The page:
Is this a Bad Debt?


A

Alan Zengel

In 2000, I joined a private golf club owned by the developer. I paid
$50,000 and $40,000 was supposed to be "equity" that would come back to me
without interest at the time when I resigned.

Now the developer wants to sell the club to the members and I feel certian
they will not buy it. If it becomes resonably clear that I will not get the
$40,000 back, can I take it off of Ferderal tax as a bad debt? What would I
need as proof to IRS that it is indeed a bed debt?

Alan Zengel
 
J

Jim Kingdon

In 2000, I joined a private golf club owned by the developer. I paid
$50,000 and $40,000 was supposed to be "equity" that would come back to me
without interest at the time when I resigned.
OK, I'm not sure how club memberships are handled (you'll need to
check on this), but for the sake of argument I'll assume that you
bought an asset for $40,000.
Now the developer wants to sell the club to the members and I feel
certian they will not buy it. If it becomes resonably clear that I
will not get the $40,000 back
Suppose that you can sell your membership to the club for $1. That's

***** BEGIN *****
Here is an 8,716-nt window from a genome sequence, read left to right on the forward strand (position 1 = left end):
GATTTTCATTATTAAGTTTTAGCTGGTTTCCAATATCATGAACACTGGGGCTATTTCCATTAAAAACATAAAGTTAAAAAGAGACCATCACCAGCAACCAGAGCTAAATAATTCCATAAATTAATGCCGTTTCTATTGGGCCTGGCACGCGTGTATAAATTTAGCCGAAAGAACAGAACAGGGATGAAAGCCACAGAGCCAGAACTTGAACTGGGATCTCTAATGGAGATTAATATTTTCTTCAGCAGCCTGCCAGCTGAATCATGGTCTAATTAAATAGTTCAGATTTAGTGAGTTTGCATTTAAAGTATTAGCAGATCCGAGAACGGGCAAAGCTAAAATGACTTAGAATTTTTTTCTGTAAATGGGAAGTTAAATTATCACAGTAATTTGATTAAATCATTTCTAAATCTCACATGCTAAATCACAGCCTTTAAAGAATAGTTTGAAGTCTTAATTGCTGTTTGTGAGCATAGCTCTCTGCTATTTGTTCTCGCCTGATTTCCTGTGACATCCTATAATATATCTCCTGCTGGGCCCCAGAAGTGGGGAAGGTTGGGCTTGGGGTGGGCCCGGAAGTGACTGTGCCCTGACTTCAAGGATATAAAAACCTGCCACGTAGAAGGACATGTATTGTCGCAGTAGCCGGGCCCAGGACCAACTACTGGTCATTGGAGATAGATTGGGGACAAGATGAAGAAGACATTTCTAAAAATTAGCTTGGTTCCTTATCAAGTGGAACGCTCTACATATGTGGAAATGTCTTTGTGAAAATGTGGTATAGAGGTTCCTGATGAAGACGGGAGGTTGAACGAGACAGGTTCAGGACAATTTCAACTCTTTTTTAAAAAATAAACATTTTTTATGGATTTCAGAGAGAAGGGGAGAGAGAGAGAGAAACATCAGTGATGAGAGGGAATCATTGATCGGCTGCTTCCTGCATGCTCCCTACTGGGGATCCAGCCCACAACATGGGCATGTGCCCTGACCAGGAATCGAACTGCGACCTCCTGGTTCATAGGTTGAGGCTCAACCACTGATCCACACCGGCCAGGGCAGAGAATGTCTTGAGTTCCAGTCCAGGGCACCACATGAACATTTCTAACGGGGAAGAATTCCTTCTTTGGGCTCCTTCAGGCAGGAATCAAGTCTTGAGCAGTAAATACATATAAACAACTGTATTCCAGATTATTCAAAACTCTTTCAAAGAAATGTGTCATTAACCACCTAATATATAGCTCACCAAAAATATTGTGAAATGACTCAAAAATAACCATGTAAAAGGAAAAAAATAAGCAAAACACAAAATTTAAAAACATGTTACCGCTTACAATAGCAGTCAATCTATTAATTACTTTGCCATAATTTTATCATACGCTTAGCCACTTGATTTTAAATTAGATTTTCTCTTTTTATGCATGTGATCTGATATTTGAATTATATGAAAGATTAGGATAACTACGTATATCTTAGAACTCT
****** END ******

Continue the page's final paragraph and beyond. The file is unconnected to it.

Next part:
the easiest way to handle it (again, if treating this as an asset is
correct) - report a capital loss of $39,999 on Schedule D.

If an asset (in the schedule D sense) becomes worthless (like stock in
a company which goes bankrupt, and you can't even sell the shares for
a token amount), there is a procedure for writing "worthless" on
schedule D. I'm not sure what documentation the IRS wants to see, but
it does raise their eyebrows at least a bit. So I've always preferred
to sell the stock for a pittance if there is someone who will buy it
for that. I don't know all the ins and outs (like what if you call it
worthless and then it later becomes worth something).
can I take it off of Ferderal tax as a bad debt? What would I need as
proof to IRS that it is indeed a bed debt?
Bad debt as in schedule C? No, that's for the case where you had
recorded a sum as income (like, you sent them a bill and counted it as
income then) but it later became clear that you weren't going to get
the money.
 
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P

Paul Thomas, CPA

Alan Zengel said:
In 2000, I joined a private golf club owned by the developer. I paid
$50,000 and $40,000 was supposed to be "equity"
that would come back to me without interest at the time
when I resigned.

Now the developer wants to sell the club to the members
and I feel certian they will not buy it. If it becomes resonably
clear that I will not get the $40,000 back, can I take it off of
Ferderal tax as a bad debt? What would I need as proof
to IRS that it is indeed a bed debt?





Unfortunately this looks like a personal asset (no business or investment
purpose) and as such, any losses would be personal losses and not
deductible.

You'd be hard pressed to claim a theft loss.
 

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